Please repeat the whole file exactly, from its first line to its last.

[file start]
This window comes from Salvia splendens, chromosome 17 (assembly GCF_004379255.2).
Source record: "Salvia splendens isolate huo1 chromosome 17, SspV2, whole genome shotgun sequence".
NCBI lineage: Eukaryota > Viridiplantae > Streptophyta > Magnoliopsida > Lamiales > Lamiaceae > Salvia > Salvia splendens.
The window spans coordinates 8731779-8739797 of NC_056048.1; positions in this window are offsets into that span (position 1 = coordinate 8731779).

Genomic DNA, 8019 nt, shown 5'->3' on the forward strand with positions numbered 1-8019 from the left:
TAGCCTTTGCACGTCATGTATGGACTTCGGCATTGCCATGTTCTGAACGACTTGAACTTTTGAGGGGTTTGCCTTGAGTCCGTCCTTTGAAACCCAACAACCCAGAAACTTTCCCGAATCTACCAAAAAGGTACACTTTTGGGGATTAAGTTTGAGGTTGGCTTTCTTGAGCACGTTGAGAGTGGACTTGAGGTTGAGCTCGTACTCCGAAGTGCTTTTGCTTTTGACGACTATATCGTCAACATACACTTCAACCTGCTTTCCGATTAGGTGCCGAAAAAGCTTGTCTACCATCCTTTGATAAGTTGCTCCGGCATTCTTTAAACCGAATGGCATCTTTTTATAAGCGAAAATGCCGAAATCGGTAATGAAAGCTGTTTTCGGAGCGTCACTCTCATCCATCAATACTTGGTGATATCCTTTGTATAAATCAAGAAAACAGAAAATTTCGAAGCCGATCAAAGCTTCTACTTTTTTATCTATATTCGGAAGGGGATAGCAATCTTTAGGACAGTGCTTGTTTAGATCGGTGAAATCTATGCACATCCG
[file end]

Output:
This window comes from Salvia splendens, chromosome 17 (assembly GCF_004379255.2).
Source record: "Salvia splendens isolate huo1 chromosome 17, SspV2, whole genome shotgun sequence".
NCBI lineage: Eukaryota > Viridiplantae > Streptophyta > Magnoliopsida > Lamiales > Lamiaceae > Salvia > Salvia splendens.
The window spans coordinates 8731779-8739797 of NC_056048.1; positions in this window are offsets into that span (position 1 = coordinate 8731779).

Genomic DNA, 8019 nt, shown 5'->3' on the forward strand with positions numbered 1-8019 from the left:
TAGCCTTTGCACGTCATGTATGGACTTCGGCATTGCCATGTTCTGAACGACTTGAACTTTTGAGGGGTTTGCCTTGAGTCCGTCCTTTGAAACCCAACAACCCAGAAACTTTCCCGAATCTACCAAAAAGGTACACTTTTGGGGATTAAGTTTGAGGTTGGCTTTCTTGAGCACGTTGAGAGTGGACTTGAGGTTGAGCTCGTACTCCGAAGTGCTTTTGCTTTTGACGACTATATCGTCAACATACACTTCAACCTGCTTTCCGATTAGGTGCCGAAAAAGCTTGTCTACCATCCTTTGATAAGTTGCTCCGGCATTCTTTAAACCGAATGGCATCTTTTTATAAGCGAAAATGCCGAAATCGGTAATGAAAGCTGTTTTCGGAGCGTCACTCTCATCCATCAATACTTGGTGATATCCTTTGTATAAATCAAGAAAACAGAAAATTTCGAAGCCGATCAAAGCTTCTACTTTTTTATCTATATTCGGAAGGGGATAGCAATCTTTAGGACAGTGCTTGTTTAGATCGGTGAAATCTATGCACATCCG